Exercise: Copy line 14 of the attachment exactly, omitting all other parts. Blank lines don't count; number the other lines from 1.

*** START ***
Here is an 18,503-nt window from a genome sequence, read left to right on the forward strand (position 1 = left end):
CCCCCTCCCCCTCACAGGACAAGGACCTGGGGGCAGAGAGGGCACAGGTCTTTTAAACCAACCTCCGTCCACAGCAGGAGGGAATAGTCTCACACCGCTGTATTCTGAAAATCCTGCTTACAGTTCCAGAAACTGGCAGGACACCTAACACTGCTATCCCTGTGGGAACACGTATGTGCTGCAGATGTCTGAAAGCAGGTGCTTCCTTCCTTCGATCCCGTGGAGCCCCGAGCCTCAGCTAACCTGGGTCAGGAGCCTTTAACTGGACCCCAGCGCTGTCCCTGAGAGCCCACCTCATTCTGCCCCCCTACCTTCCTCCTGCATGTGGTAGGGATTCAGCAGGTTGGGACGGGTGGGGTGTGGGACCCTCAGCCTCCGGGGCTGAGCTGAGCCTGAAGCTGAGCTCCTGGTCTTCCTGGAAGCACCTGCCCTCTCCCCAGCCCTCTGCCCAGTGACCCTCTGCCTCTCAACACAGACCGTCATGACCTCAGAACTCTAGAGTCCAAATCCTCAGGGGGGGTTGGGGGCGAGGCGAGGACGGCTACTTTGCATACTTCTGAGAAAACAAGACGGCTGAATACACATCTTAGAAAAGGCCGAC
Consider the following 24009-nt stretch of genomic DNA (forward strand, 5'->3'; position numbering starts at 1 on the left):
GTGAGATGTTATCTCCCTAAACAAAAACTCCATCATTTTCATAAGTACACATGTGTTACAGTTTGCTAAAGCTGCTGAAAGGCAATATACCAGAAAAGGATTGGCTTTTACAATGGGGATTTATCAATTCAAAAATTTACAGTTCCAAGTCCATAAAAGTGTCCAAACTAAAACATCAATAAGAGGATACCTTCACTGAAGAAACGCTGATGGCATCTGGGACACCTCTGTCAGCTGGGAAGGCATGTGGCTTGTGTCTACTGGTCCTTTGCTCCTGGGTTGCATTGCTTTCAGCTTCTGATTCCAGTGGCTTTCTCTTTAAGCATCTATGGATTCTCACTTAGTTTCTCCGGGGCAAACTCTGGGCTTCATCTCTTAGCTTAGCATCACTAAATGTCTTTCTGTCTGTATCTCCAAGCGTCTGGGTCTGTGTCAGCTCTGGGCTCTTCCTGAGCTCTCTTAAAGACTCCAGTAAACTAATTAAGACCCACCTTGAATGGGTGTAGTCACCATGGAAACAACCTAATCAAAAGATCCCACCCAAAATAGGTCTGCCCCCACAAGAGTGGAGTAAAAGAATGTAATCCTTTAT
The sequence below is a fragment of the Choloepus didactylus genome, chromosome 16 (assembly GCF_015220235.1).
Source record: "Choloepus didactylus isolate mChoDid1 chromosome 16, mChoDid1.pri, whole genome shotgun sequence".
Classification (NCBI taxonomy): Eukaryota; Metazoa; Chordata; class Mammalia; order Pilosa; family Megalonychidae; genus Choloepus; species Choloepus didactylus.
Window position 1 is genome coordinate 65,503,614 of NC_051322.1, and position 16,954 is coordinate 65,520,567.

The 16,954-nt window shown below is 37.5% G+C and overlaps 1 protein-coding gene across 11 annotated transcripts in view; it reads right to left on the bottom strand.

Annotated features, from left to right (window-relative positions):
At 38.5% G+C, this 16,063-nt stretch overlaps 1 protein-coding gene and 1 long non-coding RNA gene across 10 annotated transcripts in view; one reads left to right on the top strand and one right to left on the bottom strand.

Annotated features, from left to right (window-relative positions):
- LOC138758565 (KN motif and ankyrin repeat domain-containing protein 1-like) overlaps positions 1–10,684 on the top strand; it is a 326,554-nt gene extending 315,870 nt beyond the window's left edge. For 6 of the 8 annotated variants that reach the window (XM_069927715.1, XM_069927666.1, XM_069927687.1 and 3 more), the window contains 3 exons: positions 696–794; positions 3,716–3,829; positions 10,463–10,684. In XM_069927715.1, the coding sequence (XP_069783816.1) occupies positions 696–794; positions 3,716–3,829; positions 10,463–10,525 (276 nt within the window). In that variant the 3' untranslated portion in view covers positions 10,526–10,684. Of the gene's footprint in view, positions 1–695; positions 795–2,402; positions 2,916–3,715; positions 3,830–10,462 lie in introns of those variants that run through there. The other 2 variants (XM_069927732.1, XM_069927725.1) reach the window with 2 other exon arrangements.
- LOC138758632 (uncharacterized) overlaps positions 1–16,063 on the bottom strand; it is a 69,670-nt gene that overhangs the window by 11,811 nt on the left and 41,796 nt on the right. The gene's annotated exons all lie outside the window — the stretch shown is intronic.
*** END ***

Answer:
- LOC138758632 (uncharacterized) overlaps positions 1–16,063 on the bottom strand; it is a 69,670-nt gene that overhangs the window by 11,811 nt on the left and 41,796 nt on the right. The gene's annotated exons all lie outside the window — the stretch shown is intronic.